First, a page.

Alas, I've never lived in New York City or California - northern or otherwise. Pittsburgh has its charms but my wander lust has gone un-allayed for far too long so I feel the rhythm of New York as a hypnotizing pulse. This metropolis is so vibrant and diverse: a truly exciting American city with a heaping dose of the surrealism which so strangely makes me feel grounded.

    The Fuller Building A.K.A. The Flatiron Building

    The Fuller Building A.K.A. The Flatiron Building

    Vignettes of the city: - Last night I visited a street fair and rode a Ferris Wheel in the middle of Manhattan. - This evening, as I walked down 7th Avenue, my nose was confronted with a dozen powerful smells in the course of 25 feet: some good, some bad: tasty foods, the smell of nature blown in from some nearby park and the tang of ordure as a subway blew by blasting hot air from the grated sidewalk corridor beneath my feet.

    A view from a NYC Ferris Wheel of a festival

    A view from a NYC Ferris Wheel of a festival

    Long term, I think that NYC would get to me since there is a real hassle to living here as well. - The unnatural uncomfortable annoyance of beaurocrats, regulations, nearly constant pavement and horn honks. And although I love the city, unlike many New Yorkers, I don't believe that civilization begins and ends here - and even if it does, I love the uncivilized spots in the world more.

    But on my way back to the hotel, the nearly full moon was visible low on the horizon through a canyon of buildings, bright white next to a golden skyscraper. - Summer officially, over I could feel the heart of the city through the sidewalk on this abundantly warm fall night.

    Thursday, August 23rd, 2007

    At the risk of sounding like a country song or a poster in a teenage girl's room, I have to say that I think dogs are some of the best things in the world. Dogs are the great companion of the human race. Their virtues include virtually unconditional love (some affection, food and water help), protectiveness and loyalty. For being a different species, they so often demonstrate the best of what we could hope for our own race.

    Dog Nose


    1. The deriving of pleasure, or the tendency to derive pleasure, from cruelty.
    2. Extreme cruelty.

    I don’t give a rats ass about football, so I sure as hell don’t give a damn about Michael Vick’s supposed talent at the game. But even if football was my favorite thing in the world, I'd like to think that I'd have the moral courage to be appalled and disgusted by Michael Vick.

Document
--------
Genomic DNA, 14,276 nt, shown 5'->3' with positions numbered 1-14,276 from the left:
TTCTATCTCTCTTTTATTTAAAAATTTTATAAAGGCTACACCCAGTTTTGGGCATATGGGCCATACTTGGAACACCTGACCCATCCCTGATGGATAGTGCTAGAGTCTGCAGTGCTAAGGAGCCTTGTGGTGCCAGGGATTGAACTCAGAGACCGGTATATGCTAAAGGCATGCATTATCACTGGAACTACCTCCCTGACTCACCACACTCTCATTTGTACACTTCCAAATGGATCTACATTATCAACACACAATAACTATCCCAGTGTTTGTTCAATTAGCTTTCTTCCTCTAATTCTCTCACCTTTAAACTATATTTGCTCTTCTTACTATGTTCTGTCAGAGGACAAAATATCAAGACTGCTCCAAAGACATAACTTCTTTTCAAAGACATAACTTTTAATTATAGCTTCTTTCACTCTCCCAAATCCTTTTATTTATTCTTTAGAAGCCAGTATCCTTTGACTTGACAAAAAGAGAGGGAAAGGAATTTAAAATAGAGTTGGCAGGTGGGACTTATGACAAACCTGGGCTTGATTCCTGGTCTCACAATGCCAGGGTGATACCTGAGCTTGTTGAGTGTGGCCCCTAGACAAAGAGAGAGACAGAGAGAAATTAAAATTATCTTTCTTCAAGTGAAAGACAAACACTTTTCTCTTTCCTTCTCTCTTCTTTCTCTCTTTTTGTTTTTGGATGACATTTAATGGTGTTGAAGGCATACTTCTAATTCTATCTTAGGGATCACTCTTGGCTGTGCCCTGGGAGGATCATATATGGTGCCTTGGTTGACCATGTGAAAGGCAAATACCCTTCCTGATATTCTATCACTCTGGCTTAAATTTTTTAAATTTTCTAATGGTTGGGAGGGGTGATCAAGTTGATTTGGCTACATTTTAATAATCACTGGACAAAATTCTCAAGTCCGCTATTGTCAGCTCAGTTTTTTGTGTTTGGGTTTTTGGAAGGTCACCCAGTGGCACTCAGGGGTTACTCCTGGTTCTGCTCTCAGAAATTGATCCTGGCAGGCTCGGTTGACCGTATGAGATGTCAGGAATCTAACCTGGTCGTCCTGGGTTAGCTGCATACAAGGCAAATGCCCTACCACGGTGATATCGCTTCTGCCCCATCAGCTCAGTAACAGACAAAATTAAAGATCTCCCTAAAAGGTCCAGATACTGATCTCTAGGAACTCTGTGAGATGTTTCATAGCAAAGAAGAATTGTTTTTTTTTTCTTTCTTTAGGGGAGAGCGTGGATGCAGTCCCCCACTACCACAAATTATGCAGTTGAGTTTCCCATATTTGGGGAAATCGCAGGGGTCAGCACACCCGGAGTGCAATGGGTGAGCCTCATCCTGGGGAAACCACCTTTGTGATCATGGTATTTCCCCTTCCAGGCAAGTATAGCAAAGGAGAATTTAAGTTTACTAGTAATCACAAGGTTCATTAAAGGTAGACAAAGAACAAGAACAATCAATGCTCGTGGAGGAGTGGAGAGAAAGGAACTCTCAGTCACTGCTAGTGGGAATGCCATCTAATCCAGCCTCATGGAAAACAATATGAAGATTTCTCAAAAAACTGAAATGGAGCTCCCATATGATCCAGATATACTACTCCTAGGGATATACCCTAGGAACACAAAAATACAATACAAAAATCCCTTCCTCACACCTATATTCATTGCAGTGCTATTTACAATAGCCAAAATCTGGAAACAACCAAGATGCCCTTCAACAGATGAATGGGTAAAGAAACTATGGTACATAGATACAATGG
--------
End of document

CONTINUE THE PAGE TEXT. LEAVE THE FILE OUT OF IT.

The man is a sadist. He takes pleasure in extreme cruelty.
    To make his brutal and barbaric deeds all the morally worse, he was a man of means. An excuse can’t even be pretended that this is some thug scraping some mean money off the street for his own survival.

    > I was going to post a photo here of what a dog looks like after a dog fight. It was too gruesome. If you don’t believe me, Google images for dog fight and you'll see images to sicken the heart and stomach of any decent person. <

    So, I was amazed to hear fans on the radio calling as apologists, concerned about his career. Where are these people’s outrage? You have a terrible personal defect if you care more about a game than showing your anger and disapproval over a man who shot, hung, electrocuted, drown and tortured dogs for amusement and money.

    Angry? I encourage donations to Pittsburgh’s no-kill animal Shelter: Animal Friends.

    "If you pick up a starving dog and make him prosperous, he will not bite you.
    This is the principal difference between a dog and a man.

    - Mark Twain

    Monday, August 6th, 2007

    Minneapolis Bridge collapses: it's a miracle! - Or so it would seem from much of the news reported about the Minneapolis Minnesota Interstate 35W bridge disaster.

    Vehicles are scattered along the broken remains of the Minneapolis Minnesota Interstate 35W bridge.

    On the morning after it occurred I watched the morning shows and in the same breath after reporting some of the deaths the anchor 'personalities' happily started speaking about the 'miracle' of the school bus that was not plunged to the depths. Minnesota Deputy Police Chief Rob Allen said, 'If you ever need proof of the hand of God, just look where that bus is two seconds later, there's a massive fire right where the cab of that truck is, and those kids would have been killed in a fire. Two seconds earlier, and it's in the river.'

    More recently, on the radio I heard of Laura Bush's visit to the disaster. I heard her asking the bus driver isn't it great how god smiled on the children(?)...

    If the miracle advocates are saying that god is pulling strings here, I can't help but wonder what the criteria is for a job well done.

    Here is the tally of the 'miracle' as I see it:

  • Mammoth Bridge collapse (with a cost which may exceed a billion dollars - a billion dollars which could be spent doing something else worthwhile).

  • 13 dead (5 confirmed dead - 8 others presumed dead)

  • Some 79 people injured (including a bus load of children terrified, traumatized and injured)